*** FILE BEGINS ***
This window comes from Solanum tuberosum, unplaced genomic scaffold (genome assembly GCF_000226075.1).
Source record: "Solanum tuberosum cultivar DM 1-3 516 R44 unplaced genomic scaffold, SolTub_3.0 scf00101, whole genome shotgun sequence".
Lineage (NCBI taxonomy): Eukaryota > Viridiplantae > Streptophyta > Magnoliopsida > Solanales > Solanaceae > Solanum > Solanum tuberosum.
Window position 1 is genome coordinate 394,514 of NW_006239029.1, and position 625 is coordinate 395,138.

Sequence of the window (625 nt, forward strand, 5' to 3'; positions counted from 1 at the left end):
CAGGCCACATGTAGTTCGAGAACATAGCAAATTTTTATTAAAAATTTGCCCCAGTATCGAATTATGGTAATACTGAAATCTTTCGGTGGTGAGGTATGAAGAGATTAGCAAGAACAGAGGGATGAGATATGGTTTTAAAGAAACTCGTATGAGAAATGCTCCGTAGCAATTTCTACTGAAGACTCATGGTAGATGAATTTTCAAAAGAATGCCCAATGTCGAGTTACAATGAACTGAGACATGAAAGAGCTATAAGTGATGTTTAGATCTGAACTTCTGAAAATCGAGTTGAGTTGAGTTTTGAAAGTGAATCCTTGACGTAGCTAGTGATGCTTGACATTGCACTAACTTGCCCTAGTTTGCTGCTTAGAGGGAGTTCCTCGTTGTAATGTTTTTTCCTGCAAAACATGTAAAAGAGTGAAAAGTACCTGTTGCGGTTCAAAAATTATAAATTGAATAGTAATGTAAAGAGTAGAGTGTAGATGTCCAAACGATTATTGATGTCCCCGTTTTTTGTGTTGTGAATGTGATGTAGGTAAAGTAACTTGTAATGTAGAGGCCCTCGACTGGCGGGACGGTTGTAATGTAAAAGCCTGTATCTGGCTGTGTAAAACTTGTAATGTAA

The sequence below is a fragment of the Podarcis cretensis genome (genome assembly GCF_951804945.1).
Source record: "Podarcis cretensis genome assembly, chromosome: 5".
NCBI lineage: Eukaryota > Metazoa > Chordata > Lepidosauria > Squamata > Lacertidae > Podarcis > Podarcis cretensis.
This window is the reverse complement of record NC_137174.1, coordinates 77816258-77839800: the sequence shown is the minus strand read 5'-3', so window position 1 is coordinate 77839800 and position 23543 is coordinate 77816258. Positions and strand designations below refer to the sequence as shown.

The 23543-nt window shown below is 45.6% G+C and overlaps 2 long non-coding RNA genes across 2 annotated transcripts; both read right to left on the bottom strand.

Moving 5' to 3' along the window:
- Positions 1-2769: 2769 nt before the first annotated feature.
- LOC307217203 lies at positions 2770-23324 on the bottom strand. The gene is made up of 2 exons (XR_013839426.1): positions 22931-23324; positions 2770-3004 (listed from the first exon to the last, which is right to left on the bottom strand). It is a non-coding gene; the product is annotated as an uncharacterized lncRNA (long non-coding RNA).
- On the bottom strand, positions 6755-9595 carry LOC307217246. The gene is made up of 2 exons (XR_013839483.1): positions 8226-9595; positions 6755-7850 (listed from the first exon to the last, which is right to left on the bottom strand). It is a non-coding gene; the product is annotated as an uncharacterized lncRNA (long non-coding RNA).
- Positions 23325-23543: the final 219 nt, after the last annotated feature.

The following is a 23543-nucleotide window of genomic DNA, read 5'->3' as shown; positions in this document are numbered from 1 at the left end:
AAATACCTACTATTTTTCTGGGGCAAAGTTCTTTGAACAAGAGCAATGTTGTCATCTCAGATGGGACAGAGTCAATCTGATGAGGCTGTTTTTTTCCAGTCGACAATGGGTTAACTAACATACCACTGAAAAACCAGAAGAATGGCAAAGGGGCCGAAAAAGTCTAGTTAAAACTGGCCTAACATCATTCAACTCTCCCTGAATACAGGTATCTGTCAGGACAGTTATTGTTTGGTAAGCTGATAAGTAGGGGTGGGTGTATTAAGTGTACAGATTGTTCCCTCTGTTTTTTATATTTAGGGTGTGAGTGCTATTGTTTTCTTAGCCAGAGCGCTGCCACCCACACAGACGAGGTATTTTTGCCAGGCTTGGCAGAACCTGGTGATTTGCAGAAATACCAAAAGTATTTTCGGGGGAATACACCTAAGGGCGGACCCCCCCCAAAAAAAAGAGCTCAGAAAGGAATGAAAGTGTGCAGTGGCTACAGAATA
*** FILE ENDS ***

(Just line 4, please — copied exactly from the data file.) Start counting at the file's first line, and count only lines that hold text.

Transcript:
Window position 1 is genome coordinate 394,514 of NW_006239029.1, and position 625 is coordinate 395,138.